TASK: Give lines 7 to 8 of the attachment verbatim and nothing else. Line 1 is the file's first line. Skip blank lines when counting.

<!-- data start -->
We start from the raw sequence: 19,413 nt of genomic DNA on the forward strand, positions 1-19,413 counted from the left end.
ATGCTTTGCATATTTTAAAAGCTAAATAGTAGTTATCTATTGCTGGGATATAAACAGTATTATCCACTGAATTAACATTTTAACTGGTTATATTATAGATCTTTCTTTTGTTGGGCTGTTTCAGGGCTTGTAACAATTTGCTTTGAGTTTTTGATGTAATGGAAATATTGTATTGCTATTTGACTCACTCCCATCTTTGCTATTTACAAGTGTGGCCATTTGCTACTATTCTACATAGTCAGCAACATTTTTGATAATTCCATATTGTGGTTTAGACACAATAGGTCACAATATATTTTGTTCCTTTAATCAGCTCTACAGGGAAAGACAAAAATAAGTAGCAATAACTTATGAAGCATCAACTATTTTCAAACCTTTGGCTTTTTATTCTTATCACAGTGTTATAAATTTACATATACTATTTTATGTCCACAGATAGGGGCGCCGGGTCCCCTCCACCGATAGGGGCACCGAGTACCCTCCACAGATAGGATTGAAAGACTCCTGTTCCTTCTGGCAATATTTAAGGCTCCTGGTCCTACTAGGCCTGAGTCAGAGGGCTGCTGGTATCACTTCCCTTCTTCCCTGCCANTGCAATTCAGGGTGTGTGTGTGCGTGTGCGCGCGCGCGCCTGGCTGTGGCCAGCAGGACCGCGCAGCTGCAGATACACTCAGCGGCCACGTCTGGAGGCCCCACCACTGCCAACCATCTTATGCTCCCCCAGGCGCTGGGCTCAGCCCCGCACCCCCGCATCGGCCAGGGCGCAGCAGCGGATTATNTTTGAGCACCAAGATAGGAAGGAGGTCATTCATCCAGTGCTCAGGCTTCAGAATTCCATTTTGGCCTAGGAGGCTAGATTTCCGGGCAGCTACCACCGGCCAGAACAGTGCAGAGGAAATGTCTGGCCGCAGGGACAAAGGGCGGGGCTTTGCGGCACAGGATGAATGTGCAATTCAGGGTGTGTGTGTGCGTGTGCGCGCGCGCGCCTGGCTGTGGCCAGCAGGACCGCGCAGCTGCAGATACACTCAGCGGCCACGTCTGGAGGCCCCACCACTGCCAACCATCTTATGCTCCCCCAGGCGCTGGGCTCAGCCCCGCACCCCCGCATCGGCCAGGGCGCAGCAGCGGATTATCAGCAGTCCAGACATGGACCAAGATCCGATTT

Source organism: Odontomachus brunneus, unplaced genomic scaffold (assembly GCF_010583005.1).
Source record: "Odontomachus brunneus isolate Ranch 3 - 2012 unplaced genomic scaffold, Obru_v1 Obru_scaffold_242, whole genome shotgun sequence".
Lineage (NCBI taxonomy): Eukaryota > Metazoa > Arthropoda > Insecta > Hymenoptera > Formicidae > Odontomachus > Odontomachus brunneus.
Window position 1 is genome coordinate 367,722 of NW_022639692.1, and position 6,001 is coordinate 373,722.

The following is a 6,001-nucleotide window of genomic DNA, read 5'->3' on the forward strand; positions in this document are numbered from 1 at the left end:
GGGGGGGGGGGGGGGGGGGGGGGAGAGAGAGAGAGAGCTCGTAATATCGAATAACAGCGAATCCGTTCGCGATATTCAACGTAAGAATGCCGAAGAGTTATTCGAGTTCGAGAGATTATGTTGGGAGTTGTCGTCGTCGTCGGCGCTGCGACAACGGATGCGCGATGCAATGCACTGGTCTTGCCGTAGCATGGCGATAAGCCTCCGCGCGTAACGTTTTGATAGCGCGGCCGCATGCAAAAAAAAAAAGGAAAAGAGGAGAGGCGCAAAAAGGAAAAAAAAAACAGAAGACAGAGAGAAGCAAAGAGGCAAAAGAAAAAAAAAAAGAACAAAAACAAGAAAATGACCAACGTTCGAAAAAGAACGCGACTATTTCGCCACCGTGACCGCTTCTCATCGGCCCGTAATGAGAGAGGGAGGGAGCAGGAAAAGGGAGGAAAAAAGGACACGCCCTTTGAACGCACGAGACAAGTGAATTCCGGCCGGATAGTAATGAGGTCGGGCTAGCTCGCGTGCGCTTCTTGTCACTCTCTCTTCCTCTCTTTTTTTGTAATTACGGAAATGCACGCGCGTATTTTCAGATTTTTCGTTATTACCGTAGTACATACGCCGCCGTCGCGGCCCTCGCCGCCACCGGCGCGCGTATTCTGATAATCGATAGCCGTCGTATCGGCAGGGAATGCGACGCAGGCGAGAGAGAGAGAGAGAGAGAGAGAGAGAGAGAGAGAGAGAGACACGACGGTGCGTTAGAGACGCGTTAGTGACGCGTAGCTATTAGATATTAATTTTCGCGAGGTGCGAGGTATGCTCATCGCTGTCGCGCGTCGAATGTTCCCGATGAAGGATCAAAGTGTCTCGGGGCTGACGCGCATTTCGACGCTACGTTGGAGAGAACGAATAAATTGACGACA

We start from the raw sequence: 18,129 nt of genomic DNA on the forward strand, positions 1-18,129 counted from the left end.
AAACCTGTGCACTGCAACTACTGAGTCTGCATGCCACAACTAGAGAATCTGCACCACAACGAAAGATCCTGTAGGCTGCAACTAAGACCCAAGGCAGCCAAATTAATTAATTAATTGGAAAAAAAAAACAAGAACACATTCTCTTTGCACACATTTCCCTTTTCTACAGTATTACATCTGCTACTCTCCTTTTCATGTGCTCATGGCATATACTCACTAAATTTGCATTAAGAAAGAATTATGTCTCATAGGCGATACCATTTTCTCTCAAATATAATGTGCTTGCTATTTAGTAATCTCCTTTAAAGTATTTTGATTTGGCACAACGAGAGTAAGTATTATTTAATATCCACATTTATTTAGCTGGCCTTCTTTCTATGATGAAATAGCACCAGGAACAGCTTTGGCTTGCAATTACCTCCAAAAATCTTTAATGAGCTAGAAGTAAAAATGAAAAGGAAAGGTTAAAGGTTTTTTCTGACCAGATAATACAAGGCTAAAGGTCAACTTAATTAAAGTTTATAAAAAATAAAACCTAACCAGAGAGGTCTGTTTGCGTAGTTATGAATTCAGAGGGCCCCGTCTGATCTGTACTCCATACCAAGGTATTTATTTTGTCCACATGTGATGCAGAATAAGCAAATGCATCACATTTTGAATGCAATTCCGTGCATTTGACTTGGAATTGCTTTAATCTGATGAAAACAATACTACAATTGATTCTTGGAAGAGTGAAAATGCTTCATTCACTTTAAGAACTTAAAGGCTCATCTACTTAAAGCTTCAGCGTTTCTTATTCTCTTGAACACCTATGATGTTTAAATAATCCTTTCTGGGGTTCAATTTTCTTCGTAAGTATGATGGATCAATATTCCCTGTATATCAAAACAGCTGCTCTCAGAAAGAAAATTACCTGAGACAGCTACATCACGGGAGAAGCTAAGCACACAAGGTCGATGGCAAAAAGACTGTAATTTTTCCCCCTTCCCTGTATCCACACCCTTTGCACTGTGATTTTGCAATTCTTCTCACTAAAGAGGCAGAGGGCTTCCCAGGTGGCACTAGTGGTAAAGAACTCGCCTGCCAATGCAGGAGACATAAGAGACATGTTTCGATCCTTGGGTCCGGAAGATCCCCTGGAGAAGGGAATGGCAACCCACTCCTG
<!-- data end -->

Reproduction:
The following is a 6,001-nucleotide window of genomic DNA, read 5'->3' on the forward strand; positions in this document are numbered from 1 at the left end:
GGGGGGGGGGGGGGGGGGGGGGGAGAGAGAGAGAGAGCTCGTAATATCGAATAACAGCGAATCCGTTCGCGATATTCAACGTAAGAATGCCGAAGAGTTATTCGAGTTCGAGAGATTATGTTGGGAGTTGTCGTCGTCGTCGGCGCTGCGACAACGGATGCGCGATGCAATGCACTGGTCTTGCCGTAGCATGGCGATAAGCCTCCGCGCGTAACGTTTTGATAGCGCGGCCGCATGCAAAAAAAAAAAGGAAAAGAGGAGAGGCGCAAAAAGGAAAAAAAAAACAGAAGACAGAGAGAAGCAAAGAGGCAAAAGAAAAAAAAAAAGAACAAAAACAAGAAAATGACCAACGTTCGAAAAAGAACGCGACTATTTCGCCACCGTGACCGCTTCTCATCGGCCCGTAATGAGAGAGGGAGGGAGCAGGAAAAGGGAGGAAAAAAGGACACGCCCTTTGAACGCACGAGACAAGTGAATTCCGGCCGGATAGTAATGAGGTCGGGCTAGCTCGCGTGCGCTTCTTGTCACTCTCTCTTCCTCTCTTTTTTTGTAATTACGGAAATGCACGCGCGTATTTTCAGATTTTTCGTTATTACCGTAGTACATACGCCGCCGTCGCGGCCCTCGCCGCCACCGGCGCGCGTATTCTGATAATCGATAGCCGTCGTATCGGCAGGGAATGCGACGCAGGCGAGAGAGAGAGAGAGAGAGAGAGAGAGAGAGAGAGAGAGAGACACGACGGTGCGTTAGAGACGCGTTAGTGACGCGTAGCTATTAGATATTAATTTTCGCGAGGTGCGAGGTATGCTCATCGCTGTCGCGCGTCGAATGTTCCCGATGAAGGATCAAAGTGTCTCGGGGCTGACGCGCATTTCGACGCTACGTTGGAGAGAACGAATAAATTGACGACA